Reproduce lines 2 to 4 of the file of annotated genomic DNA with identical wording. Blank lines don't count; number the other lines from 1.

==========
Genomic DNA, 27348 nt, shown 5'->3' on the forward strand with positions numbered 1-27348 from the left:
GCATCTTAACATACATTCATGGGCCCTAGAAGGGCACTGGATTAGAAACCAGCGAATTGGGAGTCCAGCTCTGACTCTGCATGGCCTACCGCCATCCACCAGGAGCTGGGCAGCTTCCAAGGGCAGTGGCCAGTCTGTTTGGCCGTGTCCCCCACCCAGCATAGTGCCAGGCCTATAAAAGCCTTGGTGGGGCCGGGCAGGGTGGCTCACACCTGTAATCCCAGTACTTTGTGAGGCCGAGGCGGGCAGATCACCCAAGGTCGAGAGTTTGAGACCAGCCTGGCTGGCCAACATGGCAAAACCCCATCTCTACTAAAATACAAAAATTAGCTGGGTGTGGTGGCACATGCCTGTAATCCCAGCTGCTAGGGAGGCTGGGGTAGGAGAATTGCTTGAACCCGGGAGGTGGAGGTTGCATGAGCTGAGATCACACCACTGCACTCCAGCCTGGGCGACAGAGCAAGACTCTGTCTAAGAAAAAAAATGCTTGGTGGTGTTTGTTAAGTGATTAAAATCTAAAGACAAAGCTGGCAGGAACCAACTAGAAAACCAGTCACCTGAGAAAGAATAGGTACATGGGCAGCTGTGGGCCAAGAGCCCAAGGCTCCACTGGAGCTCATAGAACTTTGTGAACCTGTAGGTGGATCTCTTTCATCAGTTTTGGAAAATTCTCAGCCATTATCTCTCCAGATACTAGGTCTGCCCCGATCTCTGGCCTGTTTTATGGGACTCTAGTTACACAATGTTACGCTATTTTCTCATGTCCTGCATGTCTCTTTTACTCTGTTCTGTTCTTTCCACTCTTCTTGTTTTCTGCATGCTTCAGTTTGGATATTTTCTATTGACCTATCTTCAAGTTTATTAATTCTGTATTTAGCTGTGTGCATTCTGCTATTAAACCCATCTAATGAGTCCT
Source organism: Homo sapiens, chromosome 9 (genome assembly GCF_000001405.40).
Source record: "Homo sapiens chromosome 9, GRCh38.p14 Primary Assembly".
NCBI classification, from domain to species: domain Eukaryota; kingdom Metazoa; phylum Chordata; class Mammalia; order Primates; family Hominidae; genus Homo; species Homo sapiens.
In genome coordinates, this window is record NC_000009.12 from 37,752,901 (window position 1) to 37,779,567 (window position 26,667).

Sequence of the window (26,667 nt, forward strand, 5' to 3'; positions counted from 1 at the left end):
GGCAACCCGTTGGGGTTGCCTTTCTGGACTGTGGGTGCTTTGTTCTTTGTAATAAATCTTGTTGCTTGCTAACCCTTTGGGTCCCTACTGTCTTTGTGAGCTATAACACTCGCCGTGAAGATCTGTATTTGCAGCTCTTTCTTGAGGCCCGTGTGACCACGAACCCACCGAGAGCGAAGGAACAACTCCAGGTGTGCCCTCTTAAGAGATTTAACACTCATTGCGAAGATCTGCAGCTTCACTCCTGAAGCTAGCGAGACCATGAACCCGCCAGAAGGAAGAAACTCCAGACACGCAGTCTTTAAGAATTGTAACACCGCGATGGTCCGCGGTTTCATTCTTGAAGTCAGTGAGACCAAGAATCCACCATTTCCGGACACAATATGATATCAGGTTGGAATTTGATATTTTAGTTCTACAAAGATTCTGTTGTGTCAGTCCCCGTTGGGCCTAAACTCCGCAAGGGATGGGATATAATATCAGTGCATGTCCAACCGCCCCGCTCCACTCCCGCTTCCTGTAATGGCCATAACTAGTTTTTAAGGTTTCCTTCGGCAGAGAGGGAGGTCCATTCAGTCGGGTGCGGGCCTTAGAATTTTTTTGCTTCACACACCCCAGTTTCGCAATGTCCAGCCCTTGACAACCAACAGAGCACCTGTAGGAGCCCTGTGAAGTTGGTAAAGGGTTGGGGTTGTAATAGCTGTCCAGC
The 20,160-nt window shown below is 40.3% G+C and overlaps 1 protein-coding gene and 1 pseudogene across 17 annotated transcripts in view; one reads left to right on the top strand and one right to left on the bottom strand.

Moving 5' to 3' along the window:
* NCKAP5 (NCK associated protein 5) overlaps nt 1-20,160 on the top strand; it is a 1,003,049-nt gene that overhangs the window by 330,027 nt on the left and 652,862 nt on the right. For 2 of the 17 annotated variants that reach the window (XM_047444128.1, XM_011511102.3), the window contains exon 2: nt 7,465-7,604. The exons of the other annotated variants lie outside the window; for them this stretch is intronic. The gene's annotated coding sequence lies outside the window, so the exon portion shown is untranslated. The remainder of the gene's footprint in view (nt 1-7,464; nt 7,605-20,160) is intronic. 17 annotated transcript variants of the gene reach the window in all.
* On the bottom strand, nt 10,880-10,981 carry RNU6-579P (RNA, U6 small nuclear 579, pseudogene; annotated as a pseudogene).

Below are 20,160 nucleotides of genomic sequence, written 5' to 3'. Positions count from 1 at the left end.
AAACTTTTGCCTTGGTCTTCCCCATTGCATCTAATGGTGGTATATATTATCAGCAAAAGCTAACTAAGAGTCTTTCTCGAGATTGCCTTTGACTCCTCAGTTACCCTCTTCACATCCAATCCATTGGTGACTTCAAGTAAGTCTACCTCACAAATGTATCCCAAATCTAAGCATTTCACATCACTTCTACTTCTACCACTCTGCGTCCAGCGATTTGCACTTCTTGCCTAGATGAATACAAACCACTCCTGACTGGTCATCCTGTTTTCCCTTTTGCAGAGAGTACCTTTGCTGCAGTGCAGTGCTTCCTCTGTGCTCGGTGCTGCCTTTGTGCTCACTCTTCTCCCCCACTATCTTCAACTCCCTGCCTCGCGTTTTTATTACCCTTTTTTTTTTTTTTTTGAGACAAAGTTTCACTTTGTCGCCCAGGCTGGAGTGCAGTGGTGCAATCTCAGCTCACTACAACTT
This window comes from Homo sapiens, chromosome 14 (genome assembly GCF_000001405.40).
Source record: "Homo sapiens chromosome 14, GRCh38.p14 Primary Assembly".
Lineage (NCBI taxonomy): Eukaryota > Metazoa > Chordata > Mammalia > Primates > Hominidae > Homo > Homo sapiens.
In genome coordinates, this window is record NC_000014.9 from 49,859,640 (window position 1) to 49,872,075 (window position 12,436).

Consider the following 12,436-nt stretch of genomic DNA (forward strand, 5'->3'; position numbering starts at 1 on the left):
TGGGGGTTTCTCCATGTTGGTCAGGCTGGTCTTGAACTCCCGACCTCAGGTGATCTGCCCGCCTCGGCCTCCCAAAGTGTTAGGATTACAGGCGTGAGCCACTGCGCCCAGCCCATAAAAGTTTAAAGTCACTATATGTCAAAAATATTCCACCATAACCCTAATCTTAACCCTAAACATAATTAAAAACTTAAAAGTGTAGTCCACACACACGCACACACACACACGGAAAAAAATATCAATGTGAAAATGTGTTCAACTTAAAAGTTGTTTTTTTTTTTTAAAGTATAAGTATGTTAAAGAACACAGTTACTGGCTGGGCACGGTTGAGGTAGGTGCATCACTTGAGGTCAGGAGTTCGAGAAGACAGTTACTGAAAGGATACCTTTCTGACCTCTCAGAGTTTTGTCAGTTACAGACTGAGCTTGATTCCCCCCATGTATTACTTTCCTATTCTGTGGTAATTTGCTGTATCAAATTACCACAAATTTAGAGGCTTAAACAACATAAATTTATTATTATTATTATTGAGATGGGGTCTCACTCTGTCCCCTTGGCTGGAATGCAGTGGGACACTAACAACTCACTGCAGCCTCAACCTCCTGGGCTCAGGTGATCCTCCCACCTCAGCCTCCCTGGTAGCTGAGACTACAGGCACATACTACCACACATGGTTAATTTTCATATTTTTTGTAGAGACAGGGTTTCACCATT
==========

GCATCTTAACATACATTCATGGGCCCTAGAAGGGCACTGGATTAGAAACCAGCGAATTGGGAGTCCAGCTCTGACTCTGCATGGCCTACCGCCATCCACCAGGAGCTGGGCAGCTTCCAAGGGCAGTGGCCAGTCTGTTTGGCCGTGTCCCCCACCCAGCATAGTGCCAGGCCTATAAAAGCCTTGGTGGGGCCGGGCAGGGTGGCTCACACCTGTAATCCCAGTACTTTGTGAGGCCGAGGCGGGCAGATCACCCAAGGTCGAGAGTTTGAGACCAGCCTGGCTGGCCAACATGGCAAAACCCCATCTCTACTAAAATACAAAAATTAGCTGGGTGTGGTGGCACATGCCTGTAATCCCAGCTGCTAGGGAGGCTGGGGTAGGAGAATTGCTTGAACCCGGGAGGTGGAGGTTGCATGAGCTGAGATCACACCACTGCACTCCAGCCTGGGCGACAGAGCAAGACTCTGTCTAAGAAAAAAAATGCTTGGTGGTGTTTGTTAAGTGATTAAAATCTAAAGACAAAGCTGGCAGGAACCAACTAGAAAACCAGTCACCTGAGAAAGAATAGGTACATGGGCAGCTGTGGGCCAAGAGCCCAAGGCTCCACTGGAGCTCATAGAACTTTGTGAACCTGTAGGTGGATCTCTTTCATCAGTTTTGGAAAATTCTCAGCCATTATCTCTCCAGATACTAGGTCTGCCCCGATCTCTGGCCTGTTTTATGGGACTCTAGTTACACAATGTTACGCTATTTTCTCATGTCCTGCATGTCTCTTTTACTCTGTTCTGTTCTTTCCACTCTTCTTGTTTTCTGCATGCTTCAGTTTGGATATTTTCTATTGACCTATCTTCAAGTTTATTAATTCTGTATTTAGCTGTGTGCATTCTGCTATTAAACCCATCTAATGAGTCCT
Source organism: Homo sapiens, chromosome 9 (genome assembly GCF_000001405.40).
Source record: "Homo sapiens chromosome 9, GRCh38.p14 Primary Assembly".